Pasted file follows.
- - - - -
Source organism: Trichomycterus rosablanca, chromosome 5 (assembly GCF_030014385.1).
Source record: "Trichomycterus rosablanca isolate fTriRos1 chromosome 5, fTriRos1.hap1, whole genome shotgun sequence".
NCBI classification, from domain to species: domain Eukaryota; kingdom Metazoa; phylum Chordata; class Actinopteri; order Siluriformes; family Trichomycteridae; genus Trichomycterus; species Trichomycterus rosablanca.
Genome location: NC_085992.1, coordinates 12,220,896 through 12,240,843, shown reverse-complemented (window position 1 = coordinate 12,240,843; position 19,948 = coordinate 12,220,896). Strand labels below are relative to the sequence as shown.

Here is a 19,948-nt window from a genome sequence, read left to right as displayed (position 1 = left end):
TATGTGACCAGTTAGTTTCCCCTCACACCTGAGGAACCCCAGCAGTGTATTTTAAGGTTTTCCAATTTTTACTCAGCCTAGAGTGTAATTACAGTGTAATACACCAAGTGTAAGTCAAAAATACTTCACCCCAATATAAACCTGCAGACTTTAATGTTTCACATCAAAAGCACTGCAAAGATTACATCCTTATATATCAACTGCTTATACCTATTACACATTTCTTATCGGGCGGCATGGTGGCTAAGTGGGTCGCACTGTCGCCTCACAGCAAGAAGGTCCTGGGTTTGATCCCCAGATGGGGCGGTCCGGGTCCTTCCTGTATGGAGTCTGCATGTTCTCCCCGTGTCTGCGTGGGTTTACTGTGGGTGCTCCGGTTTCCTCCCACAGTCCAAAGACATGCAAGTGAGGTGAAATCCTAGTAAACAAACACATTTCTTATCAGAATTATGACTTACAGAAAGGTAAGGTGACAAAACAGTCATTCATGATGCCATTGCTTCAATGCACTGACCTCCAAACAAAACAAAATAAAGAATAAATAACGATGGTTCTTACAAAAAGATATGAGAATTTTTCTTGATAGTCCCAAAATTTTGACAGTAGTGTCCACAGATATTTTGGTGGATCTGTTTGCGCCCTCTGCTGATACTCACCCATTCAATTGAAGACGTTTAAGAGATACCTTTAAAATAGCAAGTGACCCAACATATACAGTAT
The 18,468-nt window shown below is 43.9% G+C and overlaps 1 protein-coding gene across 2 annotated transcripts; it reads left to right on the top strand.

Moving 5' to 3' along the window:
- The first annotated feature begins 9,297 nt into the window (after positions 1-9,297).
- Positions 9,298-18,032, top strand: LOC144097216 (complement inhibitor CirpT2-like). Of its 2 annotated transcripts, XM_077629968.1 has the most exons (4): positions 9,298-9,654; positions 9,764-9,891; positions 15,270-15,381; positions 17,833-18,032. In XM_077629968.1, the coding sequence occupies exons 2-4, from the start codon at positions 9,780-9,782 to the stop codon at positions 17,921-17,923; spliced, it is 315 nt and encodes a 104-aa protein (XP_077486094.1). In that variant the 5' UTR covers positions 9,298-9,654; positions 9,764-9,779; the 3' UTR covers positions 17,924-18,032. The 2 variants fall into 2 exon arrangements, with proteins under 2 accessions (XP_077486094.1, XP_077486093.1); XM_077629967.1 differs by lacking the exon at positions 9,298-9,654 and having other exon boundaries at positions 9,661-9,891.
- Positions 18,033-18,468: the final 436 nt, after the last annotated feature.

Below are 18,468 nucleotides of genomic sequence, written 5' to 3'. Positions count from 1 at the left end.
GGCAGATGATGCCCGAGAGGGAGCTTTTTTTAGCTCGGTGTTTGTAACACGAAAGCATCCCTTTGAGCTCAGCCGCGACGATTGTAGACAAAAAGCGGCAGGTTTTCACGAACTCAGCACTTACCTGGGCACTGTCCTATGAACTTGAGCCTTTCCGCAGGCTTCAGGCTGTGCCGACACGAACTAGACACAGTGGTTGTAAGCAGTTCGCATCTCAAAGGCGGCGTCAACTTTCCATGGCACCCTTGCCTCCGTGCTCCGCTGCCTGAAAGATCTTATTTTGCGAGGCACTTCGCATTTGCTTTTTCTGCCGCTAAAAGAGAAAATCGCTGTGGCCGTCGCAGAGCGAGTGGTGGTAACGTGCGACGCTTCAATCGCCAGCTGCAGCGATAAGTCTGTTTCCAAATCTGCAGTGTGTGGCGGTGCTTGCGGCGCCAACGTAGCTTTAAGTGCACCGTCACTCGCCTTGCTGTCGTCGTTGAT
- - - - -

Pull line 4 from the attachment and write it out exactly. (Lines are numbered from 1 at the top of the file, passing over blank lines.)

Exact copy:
Genome location: NC_085992.1, coordinates 12,220,896 through 12,240,843, shown reverse-complemented (window position 1 = coordinate 12,240,843; position 19,948 = coordinate 12,220,896). Strand labels below are relative to the sequence as shown.